The average percentage of repigmentation in 21 patients was 75.9% (1759.7 cm2 repigmented/2315.8 cm2 transplanted). Three patients showed a reactivation of their vitiligo and did not show repigmentation. The remaining 18 patients, with 43 distinct lesions, showed an average percentage of repigmentation of 90% (1759.7 cm2 repigmented/1953.4 cm2 transplanted).
Under appropriate conditions, cultured epidermal grafts induce complete repigmentation of stable vitiligo lesions. Erbium:YAG laser surgery can supply a fast and precise tool for disepithelialization, hence allowing treatment of large vitiligo lesions during a single surgical operation.
OUR GROUP has shown that autologous cultured epidermis can induce a steady and complete repigmentation of "stable" vitiligo.1 The success rate of cultured epidermal autografts1 is comparable to the highest success rate achieved by split-thickness skin grafts or epidermal blister grafts,2-4 provided that appropriate culture conditions are adopted.1 However, epidermal cultures perform poorly on achromic lesions of fingers and periorificial (perioral and periocular) areas.1 Advantages of epidermal culture transplantation are the ability to treat a large body surface area using a small skin biopsy specimen and the absence of scar formation, which can also be explained by the less invasive disepithelialization procedure achieved by means of programmed diathermosurgery (timedsurgery).1 Indeed, timedsurgery allows precise removal of the epidermis and preservation of the papillary dermis1,5 without bleeding and inflammation.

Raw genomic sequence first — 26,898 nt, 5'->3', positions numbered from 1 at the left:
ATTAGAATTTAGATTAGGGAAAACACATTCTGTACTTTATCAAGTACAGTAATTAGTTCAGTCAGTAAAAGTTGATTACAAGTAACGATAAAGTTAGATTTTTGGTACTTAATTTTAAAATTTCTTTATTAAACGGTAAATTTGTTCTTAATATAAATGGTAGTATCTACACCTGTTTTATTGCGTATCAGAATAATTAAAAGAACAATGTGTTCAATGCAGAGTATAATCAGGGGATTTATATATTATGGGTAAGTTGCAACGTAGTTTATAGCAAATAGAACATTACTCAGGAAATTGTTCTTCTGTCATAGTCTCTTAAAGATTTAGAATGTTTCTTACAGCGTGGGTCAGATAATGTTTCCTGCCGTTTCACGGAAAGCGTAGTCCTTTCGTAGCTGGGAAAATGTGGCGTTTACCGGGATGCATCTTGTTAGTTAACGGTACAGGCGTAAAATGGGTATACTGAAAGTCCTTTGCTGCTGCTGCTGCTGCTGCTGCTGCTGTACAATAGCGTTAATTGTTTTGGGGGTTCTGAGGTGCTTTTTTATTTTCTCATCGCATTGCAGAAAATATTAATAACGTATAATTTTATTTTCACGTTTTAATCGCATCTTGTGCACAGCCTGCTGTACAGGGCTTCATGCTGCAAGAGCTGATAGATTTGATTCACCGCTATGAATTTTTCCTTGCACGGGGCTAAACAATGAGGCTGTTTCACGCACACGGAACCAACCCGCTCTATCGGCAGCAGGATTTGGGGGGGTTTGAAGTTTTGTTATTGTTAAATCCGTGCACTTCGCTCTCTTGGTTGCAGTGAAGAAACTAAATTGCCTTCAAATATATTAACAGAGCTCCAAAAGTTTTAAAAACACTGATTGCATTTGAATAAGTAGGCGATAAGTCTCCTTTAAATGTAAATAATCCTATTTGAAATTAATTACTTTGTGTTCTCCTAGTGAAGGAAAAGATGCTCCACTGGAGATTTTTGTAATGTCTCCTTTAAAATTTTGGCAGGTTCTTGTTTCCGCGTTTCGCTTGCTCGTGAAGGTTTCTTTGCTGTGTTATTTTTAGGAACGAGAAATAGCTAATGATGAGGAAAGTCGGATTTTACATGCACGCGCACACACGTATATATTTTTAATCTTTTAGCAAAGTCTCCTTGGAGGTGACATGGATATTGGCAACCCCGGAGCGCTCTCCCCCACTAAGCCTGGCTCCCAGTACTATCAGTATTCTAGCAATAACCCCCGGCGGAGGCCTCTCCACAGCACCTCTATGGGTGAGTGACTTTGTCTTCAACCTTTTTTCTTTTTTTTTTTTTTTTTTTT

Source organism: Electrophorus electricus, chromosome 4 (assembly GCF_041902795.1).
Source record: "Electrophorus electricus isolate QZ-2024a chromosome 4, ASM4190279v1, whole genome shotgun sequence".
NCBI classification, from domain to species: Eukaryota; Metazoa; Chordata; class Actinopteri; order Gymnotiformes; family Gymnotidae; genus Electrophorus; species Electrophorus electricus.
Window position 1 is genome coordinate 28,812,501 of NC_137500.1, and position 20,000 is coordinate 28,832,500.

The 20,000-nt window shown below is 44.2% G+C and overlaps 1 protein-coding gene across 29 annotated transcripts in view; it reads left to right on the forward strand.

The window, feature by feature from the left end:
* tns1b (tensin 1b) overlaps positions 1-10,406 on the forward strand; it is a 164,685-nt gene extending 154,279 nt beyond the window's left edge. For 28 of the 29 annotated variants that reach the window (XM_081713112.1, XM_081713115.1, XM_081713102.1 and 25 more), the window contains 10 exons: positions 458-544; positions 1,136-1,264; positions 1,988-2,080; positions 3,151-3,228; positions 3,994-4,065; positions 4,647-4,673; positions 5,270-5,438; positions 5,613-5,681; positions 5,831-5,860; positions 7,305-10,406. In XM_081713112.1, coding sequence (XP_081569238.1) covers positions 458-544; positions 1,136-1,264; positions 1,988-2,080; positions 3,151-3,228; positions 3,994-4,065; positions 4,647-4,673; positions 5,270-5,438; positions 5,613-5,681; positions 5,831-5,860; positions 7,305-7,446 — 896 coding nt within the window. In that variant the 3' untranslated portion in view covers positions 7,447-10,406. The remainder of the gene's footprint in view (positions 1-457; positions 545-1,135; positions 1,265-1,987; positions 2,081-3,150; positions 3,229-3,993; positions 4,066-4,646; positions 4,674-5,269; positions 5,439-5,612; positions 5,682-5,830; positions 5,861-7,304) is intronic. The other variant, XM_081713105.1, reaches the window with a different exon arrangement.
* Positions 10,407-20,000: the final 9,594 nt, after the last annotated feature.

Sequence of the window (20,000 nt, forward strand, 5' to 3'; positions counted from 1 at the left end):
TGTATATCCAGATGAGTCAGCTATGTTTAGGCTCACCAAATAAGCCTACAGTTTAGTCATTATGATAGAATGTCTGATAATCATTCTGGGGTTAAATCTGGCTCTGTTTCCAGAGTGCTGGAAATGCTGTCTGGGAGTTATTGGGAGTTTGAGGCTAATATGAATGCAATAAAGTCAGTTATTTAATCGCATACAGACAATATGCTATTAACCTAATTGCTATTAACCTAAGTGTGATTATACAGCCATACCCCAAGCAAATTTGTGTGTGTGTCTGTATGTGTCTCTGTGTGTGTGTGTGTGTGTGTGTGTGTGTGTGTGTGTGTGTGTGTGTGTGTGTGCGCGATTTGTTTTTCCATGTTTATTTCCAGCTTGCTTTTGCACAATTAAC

However, timedsurgery is a time-consuming procedure, and so the width of the area that can be treated during a single surgical operation is limited. This prompted us to improve the disepithelialization technique to graft larger body surface areas in a shorter time while maintaining the accuracy of epidermal removal without bleeding and inflammation. Among the different known disepithelialization procedures,4,6-19 we chose laser technology. Among the multiple laser-based techniques available, erbium:YAG (Er:YAG) lasers12-15 and carbon dioxide lasers16-19 have been used to remove the epidermis in the surgical treatment of vitiligo with either conventional procedures12-17 or with pure melanocyte cultures.18,19
The Er:YAG laser was introduced into laser resurfacing procedures as an alternative to carbon dioxide laser surgery in the hope of maintaining clinical benefits and decreasing adverse effects.20 Indeed, Er:YAG allows precise tissue ablation with minimal coagulative damage.20 Herein we evaluate the effectiveness of transplantation of autologous cultured epidermal grafts bearing a controlled number of melanocytes on Er:YAG laser–prepared achromic lesions in 21 patients with different forms of vitiligo.